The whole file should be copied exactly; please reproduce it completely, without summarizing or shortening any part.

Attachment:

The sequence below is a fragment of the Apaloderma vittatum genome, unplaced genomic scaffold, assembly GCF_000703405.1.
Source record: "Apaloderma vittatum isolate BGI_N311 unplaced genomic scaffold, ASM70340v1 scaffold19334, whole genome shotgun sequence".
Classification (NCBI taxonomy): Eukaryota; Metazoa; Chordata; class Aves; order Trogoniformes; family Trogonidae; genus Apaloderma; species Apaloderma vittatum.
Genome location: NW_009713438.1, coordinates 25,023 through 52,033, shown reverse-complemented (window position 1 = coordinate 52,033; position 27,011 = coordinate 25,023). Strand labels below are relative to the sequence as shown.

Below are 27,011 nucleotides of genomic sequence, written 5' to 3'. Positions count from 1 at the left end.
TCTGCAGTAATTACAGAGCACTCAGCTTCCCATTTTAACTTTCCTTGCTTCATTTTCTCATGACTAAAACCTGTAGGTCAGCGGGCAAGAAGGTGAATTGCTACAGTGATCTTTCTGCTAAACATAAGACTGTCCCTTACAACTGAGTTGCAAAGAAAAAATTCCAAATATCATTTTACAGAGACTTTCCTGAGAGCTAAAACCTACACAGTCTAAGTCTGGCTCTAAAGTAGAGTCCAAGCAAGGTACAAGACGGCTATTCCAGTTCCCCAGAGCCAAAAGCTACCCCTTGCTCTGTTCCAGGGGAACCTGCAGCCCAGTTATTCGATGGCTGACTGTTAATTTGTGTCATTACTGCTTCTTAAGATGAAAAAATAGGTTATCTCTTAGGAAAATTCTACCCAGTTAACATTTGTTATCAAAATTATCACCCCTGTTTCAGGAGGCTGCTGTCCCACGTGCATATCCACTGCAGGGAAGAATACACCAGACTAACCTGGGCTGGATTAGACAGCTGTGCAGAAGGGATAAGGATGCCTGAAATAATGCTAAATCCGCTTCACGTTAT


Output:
The sequence below is a fragment of the Apaloderma vittatum genome, unplaced genomic scaffold, assembly GCF_000703405.1.
Source record: "Apaloderma vittatum isolate BGI_N311 unplaced genomic scaffold, ASM70340v1 scaffold19334, whole genome shotgun sequence".
Classification (NCBI taxonomy): Eukaryota; Metazoa; Chordata; class Aves; order Trogoniformes; family Trogonidae; genus Apaloderma; species Apaloderma vittatum.
Genome location: NW_009713438.1, coordinates 25,023 through 52,033, shown reverse-complemented (window position 1 = coordinate 52,033; position 27,011 = coordinate 25,023). Strand labels below are relative to the sequence as shown.

Below are 27,011 nucleotides of genomic sequence, written 5' to 3'. Positions count from 1 at the left end.
TCTGCAGTAATTACAGAGCACTCAGCTTCCCATTTTAACTTTCCTTGCTTCATTTTCTCATGACTAAAACCTGTAGGTCAGCGGGCAAGAAGGTGAATTGCTACAGTGATCTTTCTGCTAAACATAAGACTGTCCCTTACAACTGAGTTGCAAAGAAAAAATTCCAAATATCATTTTACAGAGACTTTCCTGAGAGCTAAAACCTACACAGTCTAAGTCTGGCTCTAAAGTAGAGTCCAAGCAAGGTACAAGACGGCTATTCCAGTTCCCCAGAGCCAAAAGCTACCCCTTGCTCTGTTCCAGGGGAACCTGCAGCCCAGTTATTCGATGGCTGACTGTTAATTTGTGTCATTACTGCTTCTTAAGATGAAAAAATAGGTTATCTCTTAGGAAAATTCTACCCAGTTAACATTTGTTATCAAAATTATCACCCCTGTTTCAGGAGGCTGCTGTCCCACGTGCATATCCACTGCAGGGAAGAATACACCAGACTAACCTGGGCTGGATTAGACAGCTGTGCAGAAGGGATAAGGATGCCTGAAATAATGCTAAATCCGCTTCACGTTAT